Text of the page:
• Comment Link Matt Lewis Monday, 11 July 2011 23:54 posted by Matt Lewis

    I do not lament the loss of video stores, it makes no sense to have them around anymore. I am excited about what might fill their spots, but it's impossible to say what that is or will be. I think it's a fine and beautiful thing to lament the passing of anything in this world, but how about celebrating the rise of something that is filling the gap?

    You could have written about u brew culture, and how these stores are now a place to trade recipes and talk about your favorite brews. Once again, there's a commercial transaction facilitating a different, but familiar human interaction that I think is specific to life in the city.

    Or would you lament the decline of the Molson/Labatt oligopoly? Baxter, your column might start something like this "You know, back in the day, I knew who I was dealing with by the beer they held in their hand. They were either a 'blue' or a 'canadian' type. Now, I can't keep up with all the beers out there! What's this world coming to?"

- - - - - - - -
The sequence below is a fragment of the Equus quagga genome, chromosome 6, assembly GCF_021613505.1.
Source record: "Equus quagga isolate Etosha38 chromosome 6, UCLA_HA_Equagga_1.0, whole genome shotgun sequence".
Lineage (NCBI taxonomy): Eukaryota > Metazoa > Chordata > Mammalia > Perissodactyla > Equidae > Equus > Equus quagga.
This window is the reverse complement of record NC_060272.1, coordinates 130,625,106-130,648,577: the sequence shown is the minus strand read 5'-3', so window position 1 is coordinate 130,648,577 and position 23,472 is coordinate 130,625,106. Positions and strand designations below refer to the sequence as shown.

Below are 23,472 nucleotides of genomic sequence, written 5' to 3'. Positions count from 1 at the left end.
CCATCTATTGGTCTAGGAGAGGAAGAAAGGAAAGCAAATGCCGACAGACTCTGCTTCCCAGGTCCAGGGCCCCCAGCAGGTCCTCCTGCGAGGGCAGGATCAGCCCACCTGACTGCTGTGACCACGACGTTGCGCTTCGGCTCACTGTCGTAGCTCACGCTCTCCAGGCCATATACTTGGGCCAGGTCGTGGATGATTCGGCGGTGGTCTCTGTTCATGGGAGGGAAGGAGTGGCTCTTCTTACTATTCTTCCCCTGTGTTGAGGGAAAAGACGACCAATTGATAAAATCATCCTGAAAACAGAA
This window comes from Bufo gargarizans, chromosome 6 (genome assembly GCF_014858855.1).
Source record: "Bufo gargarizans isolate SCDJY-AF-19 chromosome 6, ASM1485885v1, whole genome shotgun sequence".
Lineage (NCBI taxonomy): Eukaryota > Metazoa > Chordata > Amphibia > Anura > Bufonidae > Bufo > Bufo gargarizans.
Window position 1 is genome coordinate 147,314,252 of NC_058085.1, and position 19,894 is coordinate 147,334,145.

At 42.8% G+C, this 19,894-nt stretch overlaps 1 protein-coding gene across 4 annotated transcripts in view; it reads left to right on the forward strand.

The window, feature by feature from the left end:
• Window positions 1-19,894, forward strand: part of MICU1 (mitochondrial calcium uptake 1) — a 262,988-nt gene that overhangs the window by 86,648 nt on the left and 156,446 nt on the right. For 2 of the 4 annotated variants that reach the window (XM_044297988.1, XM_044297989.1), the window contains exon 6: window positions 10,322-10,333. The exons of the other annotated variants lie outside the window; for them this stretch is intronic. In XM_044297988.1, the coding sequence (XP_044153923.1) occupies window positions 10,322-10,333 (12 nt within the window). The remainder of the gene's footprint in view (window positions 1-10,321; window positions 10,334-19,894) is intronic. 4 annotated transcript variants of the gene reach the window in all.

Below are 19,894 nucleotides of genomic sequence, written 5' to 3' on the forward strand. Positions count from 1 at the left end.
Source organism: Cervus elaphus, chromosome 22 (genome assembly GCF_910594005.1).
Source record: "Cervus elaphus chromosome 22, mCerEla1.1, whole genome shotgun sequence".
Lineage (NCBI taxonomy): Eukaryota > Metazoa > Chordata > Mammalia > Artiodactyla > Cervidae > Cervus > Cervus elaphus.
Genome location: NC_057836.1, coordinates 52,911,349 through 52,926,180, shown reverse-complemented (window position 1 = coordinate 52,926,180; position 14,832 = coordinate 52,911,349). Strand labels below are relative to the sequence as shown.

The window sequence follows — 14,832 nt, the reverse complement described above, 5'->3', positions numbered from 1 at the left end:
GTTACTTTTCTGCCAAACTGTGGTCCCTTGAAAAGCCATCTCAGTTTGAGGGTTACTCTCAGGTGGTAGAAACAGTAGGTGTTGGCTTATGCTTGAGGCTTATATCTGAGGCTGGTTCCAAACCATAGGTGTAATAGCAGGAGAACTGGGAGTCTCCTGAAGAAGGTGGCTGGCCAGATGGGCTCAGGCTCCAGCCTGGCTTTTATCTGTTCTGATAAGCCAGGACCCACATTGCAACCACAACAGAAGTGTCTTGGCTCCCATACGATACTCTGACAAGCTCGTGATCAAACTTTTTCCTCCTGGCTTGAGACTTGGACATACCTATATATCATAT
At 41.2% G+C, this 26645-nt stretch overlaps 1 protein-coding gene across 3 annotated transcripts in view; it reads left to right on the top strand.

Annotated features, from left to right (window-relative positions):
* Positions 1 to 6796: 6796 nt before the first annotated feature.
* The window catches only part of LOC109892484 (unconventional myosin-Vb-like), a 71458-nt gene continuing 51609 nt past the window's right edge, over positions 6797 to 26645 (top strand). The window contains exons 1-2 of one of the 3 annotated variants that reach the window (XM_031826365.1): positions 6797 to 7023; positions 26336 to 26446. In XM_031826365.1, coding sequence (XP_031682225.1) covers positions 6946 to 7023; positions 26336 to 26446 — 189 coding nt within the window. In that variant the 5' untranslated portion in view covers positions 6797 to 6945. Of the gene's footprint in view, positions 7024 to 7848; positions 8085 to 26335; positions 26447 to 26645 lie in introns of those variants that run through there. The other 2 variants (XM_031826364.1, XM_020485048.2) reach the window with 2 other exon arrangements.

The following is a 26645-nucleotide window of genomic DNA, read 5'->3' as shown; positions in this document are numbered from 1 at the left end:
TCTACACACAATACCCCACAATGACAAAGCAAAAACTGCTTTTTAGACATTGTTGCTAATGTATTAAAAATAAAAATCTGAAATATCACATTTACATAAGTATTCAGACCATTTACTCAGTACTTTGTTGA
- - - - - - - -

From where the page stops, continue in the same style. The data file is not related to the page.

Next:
ps get down to Dan's, and get yourself some hops, barley and malt of some kind!

  • Comment Link Trevor Malkinson Wednesday, 13 July 2011 23:43 posted by Trevor Malkinson

    I had a similar (albeit somewhat less dismissive) response to Matt when I first read this post. I personally get tired of picking up movies and taking them back, and inevitably paying some sort of late fee, and am kinda of excited at the prospect of the convenience of something like Netflix. However, after reading Chris and TJ's comments, on top of the arguments in the main piece, I can now see a different perspective on the value of the local video shop. I'm particularly struck by TJ's description of shop workers who know what they're talking about, staff picks, and special sections with directors and such. That's a value I could support, and when you add to that the much needed community component, I could change my mind of the topic for sure. Not to mention the value of supporting the local economy.

    I know that local record stores are still surviving (even thriving) despite mega-stores like HMV closing, and I do go to them for the very reason TJ mentions, staff picks and staff knowledge, as well as conversation about those bands. So I see no reason why a niche market couldn't re-establish itself in the video realm in the same way.